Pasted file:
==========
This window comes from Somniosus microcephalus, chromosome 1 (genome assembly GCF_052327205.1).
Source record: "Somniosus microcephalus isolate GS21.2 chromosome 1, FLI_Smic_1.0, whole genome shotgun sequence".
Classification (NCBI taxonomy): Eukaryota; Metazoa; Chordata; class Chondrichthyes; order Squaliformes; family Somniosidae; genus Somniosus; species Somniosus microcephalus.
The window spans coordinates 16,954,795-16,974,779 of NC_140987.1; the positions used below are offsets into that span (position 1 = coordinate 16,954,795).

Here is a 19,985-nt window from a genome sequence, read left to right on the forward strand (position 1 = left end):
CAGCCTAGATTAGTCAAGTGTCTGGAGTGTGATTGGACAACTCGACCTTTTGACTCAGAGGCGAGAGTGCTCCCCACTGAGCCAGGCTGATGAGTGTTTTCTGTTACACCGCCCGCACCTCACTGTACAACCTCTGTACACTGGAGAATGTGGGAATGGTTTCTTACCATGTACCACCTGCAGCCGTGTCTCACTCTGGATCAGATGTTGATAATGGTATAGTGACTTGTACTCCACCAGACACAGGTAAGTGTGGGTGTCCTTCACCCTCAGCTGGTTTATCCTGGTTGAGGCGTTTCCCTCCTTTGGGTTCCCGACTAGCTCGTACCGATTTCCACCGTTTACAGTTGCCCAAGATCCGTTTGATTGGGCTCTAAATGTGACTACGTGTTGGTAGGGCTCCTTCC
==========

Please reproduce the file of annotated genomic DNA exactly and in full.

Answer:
This window comes from Somniosus microcephalus, chromosome 1 (genome assembly GCF_052327205.1).
Source record: "Somniosus microcephalus isolate GS21.2 chromosome 1, FLI_Smic_1.0, whole genome shotgun sequence".
Classification (NCBI taxonomy): Eukaryota; Metazoa; Chordata; class Chondrichthyes; order Squaliformes; family Somniosidae; genus Somniosus; species Somniosus microcephalus.
The window spans coordinates 16,954,795-16,974,779 of NC_140987.1; the positions used below are offsets into that span (position 1 = coordinate 16,954,795).

Here is a 19,985-nt window from a genome sequence, read left to right on the forward strand (position 1 = left end):
CAGCCTAGATTAGTCAAGTGTCTGGAGTGTGATTGGACAACTCGACCTTTTGACTCAGAGGCGAGAGTGCTCCCCACTGAGCCAGGCTGATGAGTGTTTTCTGTTACACCGCCCGCACCTCACTGTACAACCTCTGTACACTGGAGAATGTGGGAATGGTTTCTTACCATGTACCACCTGCAGCCGTGTCTCACTCTGGATCAGATGTTGATAATGGTATAGTGACTTGTACTCCACCAGACACAGGTAAGTGTGGGTGTCCTTCACCCTCAGCTGGTTTATCCTGGTTGAGGCGTTTCCCTCCTTTGGGTTCCCGACTAGCTCGTACCGATTTCCACCGTTTACAGTTGCCCAAGATCCGTTTGATTGGGCTCTAAATGTGACTACGTGTTGGTAGGGCTCCTTCC